Wear the glasses.

Now as a leader, it’s your job to wear the glasses of these behaviors or values as you examine everything happening in your business. Just like some rose-colored glasses will paint everything you see that way, your new lens is whether or not what you’re seeing supports your values. You’ll want to highlight and call out the things that do, so celebrate them! Share those moments with the team! Make a standing section of your weekly meeting where the team can share stories of someone living those behaviors to the fullest.

Likewise, you’ll want to note moments where they aren’t happening for potential coaching opportunities. And invite the whole team to watch for this in your organization—including you! You’re Chief Example Setter when it comes to these things, so make sure to give space to be held accountable to them just like the rest of the team. Extra accountable, in fact.

Inspect them often.

You only want to edit or revise your values every so often—no more frequently than annually. Because it takes a little while for these changes to be adopted and felt throughout the organization. So moving through them too quickly will leave the team with whiplash. Every year or two initially, and then more like every five years or so once they feel solid. But you have to “inspect” them often. Once a quarter is a perfect cadence, as a part of your quarterly planning cycle. Ask for feedback from the team: where are we doing a great job of living these behaviors? Where could we do better? And most importantly, take action based on the feedback. That’s what keeps these values feeling alive in the organization. 

Make it easy.

There are a lot of ways to do this step, and this is where you get to flex some personality and put your own spin on it in a way that really reflects your culture. But however you do it, you need a way to make it very easy for your team to talk about your values / behaviors on a regular basis.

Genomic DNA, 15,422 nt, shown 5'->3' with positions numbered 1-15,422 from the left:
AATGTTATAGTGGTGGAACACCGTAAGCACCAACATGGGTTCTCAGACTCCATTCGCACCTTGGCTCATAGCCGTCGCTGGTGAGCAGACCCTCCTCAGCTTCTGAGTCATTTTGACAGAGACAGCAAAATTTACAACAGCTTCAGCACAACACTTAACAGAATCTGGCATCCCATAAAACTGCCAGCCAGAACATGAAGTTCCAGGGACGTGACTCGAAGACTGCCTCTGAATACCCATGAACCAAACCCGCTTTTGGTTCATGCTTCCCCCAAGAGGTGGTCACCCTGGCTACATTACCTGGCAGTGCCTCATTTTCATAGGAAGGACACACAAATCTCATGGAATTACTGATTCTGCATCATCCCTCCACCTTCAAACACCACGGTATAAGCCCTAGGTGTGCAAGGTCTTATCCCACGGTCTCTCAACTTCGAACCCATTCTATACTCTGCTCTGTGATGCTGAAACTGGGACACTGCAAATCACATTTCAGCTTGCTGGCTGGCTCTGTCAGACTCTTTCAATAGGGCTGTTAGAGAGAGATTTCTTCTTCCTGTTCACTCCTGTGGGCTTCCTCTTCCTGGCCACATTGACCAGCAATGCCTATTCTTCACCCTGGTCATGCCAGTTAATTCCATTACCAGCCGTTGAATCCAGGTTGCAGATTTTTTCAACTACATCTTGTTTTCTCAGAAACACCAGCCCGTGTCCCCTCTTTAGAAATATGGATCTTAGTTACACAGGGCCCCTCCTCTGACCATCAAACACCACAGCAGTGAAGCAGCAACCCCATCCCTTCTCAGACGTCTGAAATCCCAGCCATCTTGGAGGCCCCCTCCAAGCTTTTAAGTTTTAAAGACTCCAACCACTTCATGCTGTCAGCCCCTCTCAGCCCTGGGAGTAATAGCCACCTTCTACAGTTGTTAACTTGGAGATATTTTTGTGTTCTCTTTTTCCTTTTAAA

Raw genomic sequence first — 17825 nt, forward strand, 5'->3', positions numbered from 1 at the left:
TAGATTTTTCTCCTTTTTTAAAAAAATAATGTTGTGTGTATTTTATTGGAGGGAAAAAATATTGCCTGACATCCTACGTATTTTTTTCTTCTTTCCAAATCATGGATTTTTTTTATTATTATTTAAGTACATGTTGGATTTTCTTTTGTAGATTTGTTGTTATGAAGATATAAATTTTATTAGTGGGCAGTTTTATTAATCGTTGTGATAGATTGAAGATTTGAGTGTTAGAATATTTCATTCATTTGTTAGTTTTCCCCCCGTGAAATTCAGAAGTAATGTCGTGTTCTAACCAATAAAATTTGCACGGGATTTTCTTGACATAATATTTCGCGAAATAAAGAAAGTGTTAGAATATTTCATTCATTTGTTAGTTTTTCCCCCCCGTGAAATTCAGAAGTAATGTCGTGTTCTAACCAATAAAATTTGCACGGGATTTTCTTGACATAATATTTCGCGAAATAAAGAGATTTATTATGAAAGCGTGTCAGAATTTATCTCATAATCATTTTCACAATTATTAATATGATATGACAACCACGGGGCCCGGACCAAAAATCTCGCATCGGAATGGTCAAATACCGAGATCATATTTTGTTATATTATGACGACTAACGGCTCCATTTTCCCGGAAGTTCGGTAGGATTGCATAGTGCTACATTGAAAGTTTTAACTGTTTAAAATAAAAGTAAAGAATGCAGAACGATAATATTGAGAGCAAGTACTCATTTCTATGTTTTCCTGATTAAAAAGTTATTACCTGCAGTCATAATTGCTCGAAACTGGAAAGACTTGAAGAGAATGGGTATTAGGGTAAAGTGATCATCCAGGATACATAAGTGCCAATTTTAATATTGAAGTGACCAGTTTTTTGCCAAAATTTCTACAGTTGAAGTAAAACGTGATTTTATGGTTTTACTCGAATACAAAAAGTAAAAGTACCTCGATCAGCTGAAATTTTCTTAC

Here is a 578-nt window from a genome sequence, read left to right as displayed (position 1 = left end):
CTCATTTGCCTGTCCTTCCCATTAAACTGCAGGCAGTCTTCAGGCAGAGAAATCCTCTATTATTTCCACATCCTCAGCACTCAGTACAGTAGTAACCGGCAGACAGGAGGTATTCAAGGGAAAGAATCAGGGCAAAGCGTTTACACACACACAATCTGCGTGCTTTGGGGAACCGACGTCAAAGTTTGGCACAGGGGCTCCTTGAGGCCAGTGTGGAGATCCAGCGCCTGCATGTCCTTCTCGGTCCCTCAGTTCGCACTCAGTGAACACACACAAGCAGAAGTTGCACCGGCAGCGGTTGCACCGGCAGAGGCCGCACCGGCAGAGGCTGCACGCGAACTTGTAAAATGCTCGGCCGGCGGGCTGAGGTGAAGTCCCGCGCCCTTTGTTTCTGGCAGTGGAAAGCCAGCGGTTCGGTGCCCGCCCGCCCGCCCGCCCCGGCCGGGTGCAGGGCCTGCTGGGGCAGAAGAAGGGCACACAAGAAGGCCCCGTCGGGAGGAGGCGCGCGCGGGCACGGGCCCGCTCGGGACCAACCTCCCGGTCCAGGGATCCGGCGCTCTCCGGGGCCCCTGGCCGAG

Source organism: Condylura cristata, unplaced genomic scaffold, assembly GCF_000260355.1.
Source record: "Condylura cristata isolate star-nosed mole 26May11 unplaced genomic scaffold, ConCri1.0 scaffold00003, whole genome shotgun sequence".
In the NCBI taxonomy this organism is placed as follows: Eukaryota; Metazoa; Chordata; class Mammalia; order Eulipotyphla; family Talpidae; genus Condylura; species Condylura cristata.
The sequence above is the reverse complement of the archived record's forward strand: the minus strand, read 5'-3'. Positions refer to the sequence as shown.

A couple of ideas? At Revel we found it helpful to turn each of our core behaviors into an emoji. We don’t talk about what they are publicly but here they are visually: 🏔🌱💯🌍 Once they were emoji-fied, they became easy to use EVERYWHERE! At the end of an email, in response to someone’s Slack message, in a chat… It became a shortcut way to call out the way we want to be together, which brings the team together!

Another idea is to take them and find a way to make physical representations of them. If you can find small things: a flashlight, a stuffed monkey, whatever, that represent your values, you can give a set to each employee to keep on their desk. They’re physical reminders of those things you want to see more of in your organization. Someone can loan someone else their flashlight for the day when they’re really living that value. Imagine walking past someone’s desk and seeing 20 flashlights on it. They’d really feel recognized for living that behavior! Anyway, however it happens, make sure you make it easy for these values to be a part of your cultural vocabulary as a team.

Excited? You should be! Go put these steps into practice for your team and let us know how it works out for you!